Approaches to Telemedicine

Approaches to Telemedicine

José Aurelio Medina-Garrido (Cadiz University, Spain) and María José Crisóstomo-Acevedo (Jerez Hospital, Spain)
DOI: 10.4018/978-1-60566-026-4.ch037
OnDemand PDF Download:
$37.50

Abstract

Information technologies have become essential for most businesses, including those in the healthcare industry (Chau & Hu, 2004; Rodger & Pendharkar, 2000). Information technologies can improve both the delivery of the healthcare service and certain aspects of healthcare centers’ administration. There has been a proliferation of information systems applied to the health sector, such as hospital information systems, medical decision-support systems, systems for interpreting medical tests and images, expert systems based on the handling of medical knowledge, or telemedicine (Rao, 2001). Etymologically, the term telemedicine means medicine from a distance. This concept can include something as simple as two healthcare professionals debating the case of a patient by telephone, or as complex as conducting the diagnosis of a patient remotely using videoconference. Telemedicine implies that there is an exchange of information, without personal contact, between two physicians or between a physician and a patient. Thanks to telecommunications technologies, telemedicine enables the provision of healthcare services or the exchange of healthcare information across geographic, temporal, social, and cultural barriers (Chau & Hu, 2004). Telemedicine makes use of a wide range of technologies to overcome distances, such as radio, analog landlines, e-mail, the Internet, ISDN, satellites,telesensors, and so forth, for the transmission of medical information, (data, voice, and video) and provision of medical services from a distance. With regard to the transmission of medical information, this includes the digital handling of patient information (for example, from their electronic medical records), or the transfer of images (such as radiographs, high-resolution medical images, computer tomography scans, magnetic resonance imaging pictures, ultrasound images, electrocardiograms or echocardiograms, video images of endoscopic cameras, etc.) or sounds (for example, from electronic stethoscopes) (Rao, 2001). With regard to the provision of remote medical services, specialist physicians can see their patients in consultation, conduct medical examinations, arrive at a diagnosis and prescribe treatment, all without needing to be in actual physical contact with them. The essence of telemedicine is to move the medical knowledge and experience rather than move the patient physically. For this, telemedicine involves rather more than just taking medical services to where they did not exist before. It has also become a practice of transmitting and handling knowledge. It enables medical practitioners to exchange their knowledge (Robinson, Savage & Campbell, 2003) so that others can apply it in specific situations. We should not confuse telemedicine with e-health (or tele-health). Telemedicine only refers to the provision of medical services. E-health, on the other hand, refers to both medical services and any other type of service, as long as it has something to do with health and employs information technology. In this respect, e-health would also include healthcare educational activities, research in the health sciences, the handling of electronic files in the healthcare system, and any other use of information technologies in the healthcare system. The rest of this article is organized as follows. The second section discusses the antecedents of telemedicine, and proposes two taxonomies, one in function of the temporal synchronization of the individuals using it, and the other in function of the medical specialty for which it is employed. The third section tries to identify the obstacles in the way of an adequate acceptance and development of telemedicine. Before the conclusions section, section four suggests some future trends, including what technologies are most in use at present and which ones are promising for the future.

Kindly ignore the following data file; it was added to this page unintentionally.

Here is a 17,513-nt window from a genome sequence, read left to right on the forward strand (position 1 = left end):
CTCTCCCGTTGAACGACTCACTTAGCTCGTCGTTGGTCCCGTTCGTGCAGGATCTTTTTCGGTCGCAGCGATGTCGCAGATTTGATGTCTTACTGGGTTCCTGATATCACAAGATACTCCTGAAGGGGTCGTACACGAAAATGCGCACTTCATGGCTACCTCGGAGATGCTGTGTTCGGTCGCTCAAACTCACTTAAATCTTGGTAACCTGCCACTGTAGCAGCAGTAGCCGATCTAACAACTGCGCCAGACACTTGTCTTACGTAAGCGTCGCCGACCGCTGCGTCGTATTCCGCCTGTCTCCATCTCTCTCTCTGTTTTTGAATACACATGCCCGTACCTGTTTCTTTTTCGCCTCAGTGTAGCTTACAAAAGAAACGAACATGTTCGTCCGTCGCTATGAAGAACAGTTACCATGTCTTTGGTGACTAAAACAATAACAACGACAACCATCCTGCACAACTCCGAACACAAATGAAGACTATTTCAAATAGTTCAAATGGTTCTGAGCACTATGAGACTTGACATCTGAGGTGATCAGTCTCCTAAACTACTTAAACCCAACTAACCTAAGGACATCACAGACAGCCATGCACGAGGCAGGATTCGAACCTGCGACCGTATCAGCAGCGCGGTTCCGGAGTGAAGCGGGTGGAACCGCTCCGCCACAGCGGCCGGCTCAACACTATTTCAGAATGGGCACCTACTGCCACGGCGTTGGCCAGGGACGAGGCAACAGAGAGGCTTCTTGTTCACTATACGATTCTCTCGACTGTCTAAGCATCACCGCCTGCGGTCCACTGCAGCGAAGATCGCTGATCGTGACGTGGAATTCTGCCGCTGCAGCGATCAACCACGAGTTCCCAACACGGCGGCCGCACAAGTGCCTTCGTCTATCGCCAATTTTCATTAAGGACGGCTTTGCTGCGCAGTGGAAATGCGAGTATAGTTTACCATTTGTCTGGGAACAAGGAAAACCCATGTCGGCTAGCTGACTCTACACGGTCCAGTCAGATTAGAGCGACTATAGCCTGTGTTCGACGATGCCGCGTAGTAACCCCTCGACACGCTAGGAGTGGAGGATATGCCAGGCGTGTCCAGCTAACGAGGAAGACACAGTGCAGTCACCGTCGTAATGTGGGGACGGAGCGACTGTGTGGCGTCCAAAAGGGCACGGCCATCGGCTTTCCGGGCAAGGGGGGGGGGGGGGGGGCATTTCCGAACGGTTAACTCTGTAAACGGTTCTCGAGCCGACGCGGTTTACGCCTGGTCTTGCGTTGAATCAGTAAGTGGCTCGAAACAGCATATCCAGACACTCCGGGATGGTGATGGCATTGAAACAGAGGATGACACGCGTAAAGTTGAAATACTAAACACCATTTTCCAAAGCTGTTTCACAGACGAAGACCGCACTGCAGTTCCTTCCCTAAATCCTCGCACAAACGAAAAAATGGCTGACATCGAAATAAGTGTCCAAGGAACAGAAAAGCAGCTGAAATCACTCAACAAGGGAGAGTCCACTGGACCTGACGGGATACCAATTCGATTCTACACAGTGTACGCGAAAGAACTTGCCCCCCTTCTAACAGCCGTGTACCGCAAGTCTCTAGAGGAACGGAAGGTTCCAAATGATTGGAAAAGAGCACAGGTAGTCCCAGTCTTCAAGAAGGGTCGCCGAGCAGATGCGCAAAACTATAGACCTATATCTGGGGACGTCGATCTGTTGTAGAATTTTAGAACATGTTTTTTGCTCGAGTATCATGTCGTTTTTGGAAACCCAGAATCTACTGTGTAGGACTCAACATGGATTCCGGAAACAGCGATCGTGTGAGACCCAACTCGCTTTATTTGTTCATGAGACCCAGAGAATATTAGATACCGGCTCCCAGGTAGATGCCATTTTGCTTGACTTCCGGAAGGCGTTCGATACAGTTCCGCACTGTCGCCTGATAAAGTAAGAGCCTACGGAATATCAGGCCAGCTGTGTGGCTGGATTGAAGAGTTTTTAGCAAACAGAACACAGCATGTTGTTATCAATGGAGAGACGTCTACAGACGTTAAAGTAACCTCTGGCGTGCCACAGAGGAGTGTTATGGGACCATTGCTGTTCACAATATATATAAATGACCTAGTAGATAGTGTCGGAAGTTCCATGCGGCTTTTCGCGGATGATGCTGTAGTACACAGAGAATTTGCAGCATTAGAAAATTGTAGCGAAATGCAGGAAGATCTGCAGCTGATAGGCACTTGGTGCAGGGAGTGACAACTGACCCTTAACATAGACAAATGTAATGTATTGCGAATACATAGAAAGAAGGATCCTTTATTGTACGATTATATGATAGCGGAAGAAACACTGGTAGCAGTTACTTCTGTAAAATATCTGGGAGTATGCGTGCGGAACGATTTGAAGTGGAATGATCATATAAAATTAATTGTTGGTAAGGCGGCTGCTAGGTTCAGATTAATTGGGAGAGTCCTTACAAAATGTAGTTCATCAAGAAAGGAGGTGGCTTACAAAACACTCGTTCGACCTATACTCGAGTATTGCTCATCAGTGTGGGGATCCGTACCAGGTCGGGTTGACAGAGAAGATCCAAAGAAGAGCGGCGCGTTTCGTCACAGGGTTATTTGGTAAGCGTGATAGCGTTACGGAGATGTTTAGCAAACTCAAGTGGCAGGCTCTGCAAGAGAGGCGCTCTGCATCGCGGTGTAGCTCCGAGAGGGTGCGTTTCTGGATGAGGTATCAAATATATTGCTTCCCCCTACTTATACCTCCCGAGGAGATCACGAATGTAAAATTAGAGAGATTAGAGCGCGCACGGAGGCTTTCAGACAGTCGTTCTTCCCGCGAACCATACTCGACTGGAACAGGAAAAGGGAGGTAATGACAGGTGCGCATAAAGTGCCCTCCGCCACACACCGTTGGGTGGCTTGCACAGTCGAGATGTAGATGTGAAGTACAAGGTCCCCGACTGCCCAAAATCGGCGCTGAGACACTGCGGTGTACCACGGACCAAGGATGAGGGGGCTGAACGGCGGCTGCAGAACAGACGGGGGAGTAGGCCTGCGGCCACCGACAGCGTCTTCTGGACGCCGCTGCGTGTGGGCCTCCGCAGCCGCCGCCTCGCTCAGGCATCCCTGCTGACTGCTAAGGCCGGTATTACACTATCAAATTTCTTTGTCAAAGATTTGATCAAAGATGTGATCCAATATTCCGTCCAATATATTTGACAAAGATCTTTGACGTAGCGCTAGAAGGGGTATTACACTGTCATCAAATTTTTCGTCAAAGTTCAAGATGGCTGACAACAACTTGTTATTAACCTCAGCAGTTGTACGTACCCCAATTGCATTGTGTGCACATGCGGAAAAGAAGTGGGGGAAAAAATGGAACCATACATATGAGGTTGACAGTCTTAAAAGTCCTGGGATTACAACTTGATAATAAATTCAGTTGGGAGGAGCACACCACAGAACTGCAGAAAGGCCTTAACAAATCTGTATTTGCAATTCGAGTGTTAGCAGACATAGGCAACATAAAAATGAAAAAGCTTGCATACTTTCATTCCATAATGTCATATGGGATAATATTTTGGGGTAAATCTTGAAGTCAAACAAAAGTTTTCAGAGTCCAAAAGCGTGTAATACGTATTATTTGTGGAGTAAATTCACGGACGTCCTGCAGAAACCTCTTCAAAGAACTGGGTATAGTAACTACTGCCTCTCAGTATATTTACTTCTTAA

Chapter Preview
Top

Introduction

Information technologies have become essential for most businesses, including those in the healthcare industry (Chau & Hu, 2004; Rodger & Pendharkar, 2000). Information technologies can improve both the delivery of the healthcare service and certain aspects of healthcare centers’ administration.

There has been a proliferation of information systems applied to the health sector, such as hospital information systems, medical decision-support systems, systems for interpreting medical tests and images, expert systems based on the handling of medical knowledge, or telemedicine (Rao, 2001).